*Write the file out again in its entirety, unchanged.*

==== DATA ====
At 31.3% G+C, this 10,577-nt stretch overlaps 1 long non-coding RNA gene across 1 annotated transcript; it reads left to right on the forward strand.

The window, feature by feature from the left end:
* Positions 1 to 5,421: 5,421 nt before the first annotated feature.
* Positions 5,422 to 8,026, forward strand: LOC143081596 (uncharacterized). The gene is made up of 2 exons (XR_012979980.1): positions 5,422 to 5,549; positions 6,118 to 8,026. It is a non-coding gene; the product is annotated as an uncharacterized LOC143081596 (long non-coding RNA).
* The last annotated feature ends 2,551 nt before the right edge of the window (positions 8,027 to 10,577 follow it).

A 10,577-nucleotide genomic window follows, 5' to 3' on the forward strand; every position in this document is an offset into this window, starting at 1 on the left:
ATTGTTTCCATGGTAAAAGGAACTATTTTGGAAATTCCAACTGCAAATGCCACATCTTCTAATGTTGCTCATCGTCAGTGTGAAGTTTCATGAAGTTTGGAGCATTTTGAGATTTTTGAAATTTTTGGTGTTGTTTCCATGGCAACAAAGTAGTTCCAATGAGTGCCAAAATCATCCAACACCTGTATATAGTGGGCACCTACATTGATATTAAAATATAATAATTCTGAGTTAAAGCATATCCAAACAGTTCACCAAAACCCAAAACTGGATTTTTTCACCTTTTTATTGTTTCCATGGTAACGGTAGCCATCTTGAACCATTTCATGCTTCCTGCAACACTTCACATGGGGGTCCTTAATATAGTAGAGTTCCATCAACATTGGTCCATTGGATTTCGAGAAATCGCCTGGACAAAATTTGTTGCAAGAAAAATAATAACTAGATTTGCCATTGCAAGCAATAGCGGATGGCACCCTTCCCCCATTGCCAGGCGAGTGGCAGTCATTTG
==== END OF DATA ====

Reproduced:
At 31.3% G+C, this 10,577-nt stretch overlaps 1 long non-coding RNA gene across 1 annotated transcript; it reads left to right on the forward strand.

The window, feature by feature from the left end:
* Positions 1 to 5,421: 5,421 nt before the first annotated feature.
* Positions 5,422 to 8,026, forward strand: LOC143081596 (uncharacterized). The gene is made up of 2 exons (XR_012979980.1): positions 5,422 to 5,549; positions 6,118 to 8,026. It is a non-coding gene; the product is annotated as an uncharacterized LOC143081596 (long non-coding RNA).
* The last annotated feature ends 2,551 nt before the right edge of the window (positions 8,027 to 10,577 follow it).

A 10,577-nucleotide genomic window follows, 5' to 3' on the forward strand; every position in this document is an offset into this window, starting at 1 on the left:
ATTGTTTCCATGGTAAAAGGAACTATTTTGGAAATTCCAACTGCAAATGCCACATCTTCTAATGTTGCTCATCGTCAGTGTGAAGTTTCATGAAGTTTGGAGCATTTTGAGATTTTTGAAATTTTTGGTGTTGTTTCCATGGCAACAAAGTAGTTCCAATGAGTGCCAAAATCATCCAACACCTGTATATAGTGGGCACCTACATTGATATTAAAATATAATAATTCTGAGTTAAAGCATATCCAAACAGTTCACCAAAACCCAAAACTGGATTTTTTCACCTTTTTATTGTTTCCATGGTAACGGTAGCCATCTTGAACCATTTCATGCTTCCTGCAACACTTCACATGGGGGTCCTTAATATAGTAGAGTTCCATCAACATTGGTCCATTGGATTTCGAGAAATCGCCTGGACAAAATTTGTTGCAAGAAAAATAATAACTAGATTTGCCATTGCAAGCAATAGCGGATGGCACCCTTCCCCCATTGCCAGGCGAGTGGCAGTCATTTG